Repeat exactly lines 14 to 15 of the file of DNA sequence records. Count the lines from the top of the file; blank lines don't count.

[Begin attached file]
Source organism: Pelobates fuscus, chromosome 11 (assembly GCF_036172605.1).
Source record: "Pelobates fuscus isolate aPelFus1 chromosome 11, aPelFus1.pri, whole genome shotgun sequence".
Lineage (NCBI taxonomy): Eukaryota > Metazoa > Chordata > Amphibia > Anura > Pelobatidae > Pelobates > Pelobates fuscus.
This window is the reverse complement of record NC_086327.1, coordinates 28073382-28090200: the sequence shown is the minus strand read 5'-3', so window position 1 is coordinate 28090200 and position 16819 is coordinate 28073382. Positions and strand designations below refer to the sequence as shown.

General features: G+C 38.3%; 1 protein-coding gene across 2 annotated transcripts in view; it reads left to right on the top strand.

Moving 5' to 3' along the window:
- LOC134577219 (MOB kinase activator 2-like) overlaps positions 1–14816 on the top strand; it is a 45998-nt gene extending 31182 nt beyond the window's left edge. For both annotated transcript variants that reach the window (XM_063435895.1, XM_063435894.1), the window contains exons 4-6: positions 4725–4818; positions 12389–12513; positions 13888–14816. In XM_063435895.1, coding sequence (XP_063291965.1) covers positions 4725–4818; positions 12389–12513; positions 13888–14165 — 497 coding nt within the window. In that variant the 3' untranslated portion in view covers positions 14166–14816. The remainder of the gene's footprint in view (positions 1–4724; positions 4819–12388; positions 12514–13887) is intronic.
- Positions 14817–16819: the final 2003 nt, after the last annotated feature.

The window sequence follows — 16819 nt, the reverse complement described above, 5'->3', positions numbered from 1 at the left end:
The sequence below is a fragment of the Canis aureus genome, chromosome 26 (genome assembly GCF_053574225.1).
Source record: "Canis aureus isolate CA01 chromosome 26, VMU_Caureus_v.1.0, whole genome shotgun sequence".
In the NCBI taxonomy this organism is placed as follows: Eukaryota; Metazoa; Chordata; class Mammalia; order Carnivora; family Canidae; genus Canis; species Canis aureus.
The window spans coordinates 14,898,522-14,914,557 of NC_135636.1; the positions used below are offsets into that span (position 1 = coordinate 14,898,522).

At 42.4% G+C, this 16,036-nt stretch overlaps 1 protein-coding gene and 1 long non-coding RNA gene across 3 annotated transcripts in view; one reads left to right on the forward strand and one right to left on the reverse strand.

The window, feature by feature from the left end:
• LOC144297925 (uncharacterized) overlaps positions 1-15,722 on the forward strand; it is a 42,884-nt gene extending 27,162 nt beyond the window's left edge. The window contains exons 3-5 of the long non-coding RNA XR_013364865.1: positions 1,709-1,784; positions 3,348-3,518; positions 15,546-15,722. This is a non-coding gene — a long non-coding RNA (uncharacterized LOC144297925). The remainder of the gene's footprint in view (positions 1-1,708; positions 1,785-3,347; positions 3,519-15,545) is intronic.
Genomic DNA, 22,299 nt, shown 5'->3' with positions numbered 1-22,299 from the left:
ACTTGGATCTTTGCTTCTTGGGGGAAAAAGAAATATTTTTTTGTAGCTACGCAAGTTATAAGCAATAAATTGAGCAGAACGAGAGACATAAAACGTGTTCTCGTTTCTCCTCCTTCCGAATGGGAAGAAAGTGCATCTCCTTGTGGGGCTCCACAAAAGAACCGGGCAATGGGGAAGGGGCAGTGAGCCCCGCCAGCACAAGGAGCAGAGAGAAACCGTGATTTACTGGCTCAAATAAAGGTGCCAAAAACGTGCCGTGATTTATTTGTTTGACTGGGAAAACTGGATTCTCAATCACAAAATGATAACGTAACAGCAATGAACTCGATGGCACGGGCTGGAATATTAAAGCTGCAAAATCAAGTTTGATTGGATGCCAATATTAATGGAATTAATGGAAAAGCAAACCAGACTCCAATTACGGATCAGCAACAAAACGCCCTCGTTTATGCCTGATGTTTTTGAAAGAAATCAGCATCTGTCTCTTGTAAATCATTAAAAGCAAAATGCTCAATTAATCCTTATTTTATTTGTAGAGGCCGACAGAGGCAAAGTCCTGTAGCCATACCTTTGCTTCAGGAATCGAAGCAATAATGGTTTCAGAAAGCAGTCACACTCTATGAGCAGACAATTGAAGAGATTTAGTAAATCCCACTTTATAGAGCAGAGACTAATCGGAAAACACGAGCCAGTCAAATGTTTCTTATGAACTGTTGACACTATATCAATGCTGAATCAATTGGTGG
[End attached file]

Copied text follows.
At 42.4% G+C, this 16,036-nt stretch overlaps 1 protein-coding gene and 1 long non-coding RNA gene across 3 annotated transcripts in view; one reads left to right on the forward strand and one right to left on the reverse strand.

The window, feature by feature from the left end: